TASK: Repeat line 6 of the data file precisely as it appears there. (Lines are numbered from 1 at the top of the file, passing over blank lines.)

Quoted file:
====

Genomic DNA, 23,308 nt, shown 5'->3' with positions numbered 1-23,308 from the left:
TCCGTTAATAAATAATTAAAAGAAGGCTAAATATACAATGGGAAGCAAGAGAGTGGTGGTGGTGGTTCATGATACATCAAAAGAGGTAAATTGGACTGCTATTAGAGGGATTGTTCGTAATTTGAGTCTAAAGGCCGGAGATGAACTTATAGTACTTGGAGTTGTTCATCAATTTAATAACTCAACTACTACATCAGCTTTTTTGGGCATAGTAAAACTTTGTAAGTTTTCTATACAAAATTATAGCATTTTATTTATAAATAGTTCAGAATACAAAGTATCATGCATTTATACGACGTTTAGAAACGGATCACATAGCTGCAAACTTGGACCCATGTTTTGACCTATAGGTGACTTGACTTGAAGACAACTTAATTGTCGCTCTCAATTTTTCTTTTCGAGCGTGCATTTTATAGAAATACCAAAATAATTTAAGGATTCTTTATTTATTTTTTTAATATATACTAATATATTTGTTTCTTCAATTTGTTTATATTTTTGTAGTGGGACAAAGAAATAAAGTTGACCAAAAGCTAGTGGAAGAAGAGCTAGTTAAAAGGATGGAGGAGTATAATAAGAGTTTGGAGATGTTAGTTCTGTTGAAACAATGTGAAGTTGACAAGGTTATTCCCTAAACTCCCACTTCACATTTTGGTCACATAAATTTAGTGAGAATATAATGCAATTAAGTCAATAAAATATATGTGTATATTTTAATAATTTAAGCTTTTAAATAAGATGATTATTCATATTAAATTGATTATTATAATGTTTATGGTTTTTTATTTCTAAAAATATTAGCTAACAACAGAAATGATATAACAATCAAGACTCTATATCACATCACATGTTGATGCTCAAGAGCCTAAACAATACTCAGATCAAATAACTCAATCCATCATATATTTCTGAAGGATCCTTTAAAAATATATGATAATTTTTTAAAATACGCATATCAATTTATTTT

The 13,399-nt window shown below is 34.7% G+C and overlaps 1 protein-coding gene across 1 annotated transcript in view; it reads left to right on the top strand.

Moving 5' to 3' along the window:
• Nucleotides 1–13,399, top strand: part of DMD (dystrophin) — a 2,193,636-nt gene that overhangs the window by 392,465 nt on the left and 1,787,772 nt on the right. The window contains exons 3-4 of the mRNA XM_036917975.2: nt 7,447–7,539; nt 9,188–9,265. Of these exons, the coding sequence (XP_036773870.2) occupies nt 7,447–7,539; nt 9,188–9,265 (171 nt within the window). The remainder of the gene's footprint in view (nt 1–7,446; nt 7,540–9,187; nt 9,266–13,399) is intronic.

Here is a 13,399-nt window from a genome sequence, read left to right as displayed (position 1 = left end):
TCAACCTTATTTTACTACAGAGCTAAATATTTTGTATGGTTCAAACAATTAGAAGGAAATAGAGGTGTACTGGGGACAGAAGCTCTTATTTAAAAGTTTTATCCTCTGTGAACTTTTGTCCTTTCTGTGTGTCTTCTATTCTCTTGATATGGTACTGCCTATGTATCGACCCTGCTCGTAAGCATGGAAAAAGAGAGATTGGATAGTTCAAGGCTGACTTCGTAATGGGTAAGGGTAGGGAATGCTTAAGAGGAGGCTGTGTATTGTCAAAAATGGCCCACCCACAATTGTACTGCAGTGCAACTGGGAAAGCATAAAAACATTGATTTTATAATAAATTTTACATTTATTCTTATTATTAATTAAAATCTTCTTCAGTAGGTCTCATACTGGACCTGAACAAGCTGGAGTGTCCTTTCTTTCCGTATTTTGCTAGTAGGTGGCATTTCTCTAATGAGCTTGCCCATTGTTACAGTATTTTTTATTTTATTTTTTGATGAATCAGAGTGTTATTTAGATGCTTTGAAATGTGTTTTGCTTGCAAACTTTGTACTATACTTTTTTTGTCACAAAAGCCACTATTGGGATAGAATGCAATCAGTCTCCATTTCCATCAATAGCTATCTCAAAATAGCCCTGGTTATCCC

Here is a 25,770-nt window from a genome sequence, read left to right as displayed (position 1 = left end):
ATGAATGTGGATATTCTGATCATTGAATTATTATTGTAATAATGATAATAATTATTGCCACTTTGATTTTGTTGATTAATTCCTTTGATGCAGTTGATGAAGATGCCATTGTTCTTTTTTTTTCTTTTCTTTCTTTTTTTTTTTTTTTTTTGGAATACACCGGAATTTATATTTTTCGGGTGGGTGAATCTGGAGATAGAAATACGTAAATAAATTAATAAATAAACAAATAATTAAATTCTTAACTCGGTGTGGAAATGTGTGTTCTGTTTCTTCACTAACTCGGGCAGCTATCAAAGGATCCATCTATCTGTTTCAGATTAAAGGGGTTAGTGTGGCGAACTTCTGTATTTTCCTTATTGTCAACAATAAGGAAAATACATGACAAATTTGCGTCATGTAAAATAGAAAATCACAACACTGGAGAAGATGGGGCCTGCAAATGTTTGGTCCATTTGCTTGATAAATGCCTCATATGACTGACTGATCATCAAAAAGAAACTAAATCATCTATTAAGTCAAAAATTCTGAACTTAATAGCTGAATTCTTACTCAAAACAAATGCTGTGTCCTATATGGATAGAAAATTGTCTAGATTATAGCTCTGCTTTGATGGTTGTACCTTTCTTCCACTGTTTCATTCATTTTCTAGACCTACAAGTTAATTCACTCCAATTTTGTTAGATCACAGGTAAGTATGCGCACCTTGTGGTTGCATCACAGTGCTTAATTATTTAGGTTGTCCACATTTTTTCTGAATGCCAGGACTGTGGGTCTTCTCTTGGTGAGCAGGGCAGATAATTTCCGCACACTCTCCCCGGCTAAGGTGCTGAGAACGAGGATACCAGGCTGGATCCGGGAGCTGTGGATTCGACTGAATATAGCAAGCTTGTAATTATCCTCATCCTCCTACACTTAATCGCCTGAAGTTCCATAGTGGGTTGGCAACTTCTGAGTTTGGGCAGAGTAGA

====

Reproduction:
Here is a 13,399-nt window from a genome sequence, read left to right as displayed (position 1 = left end):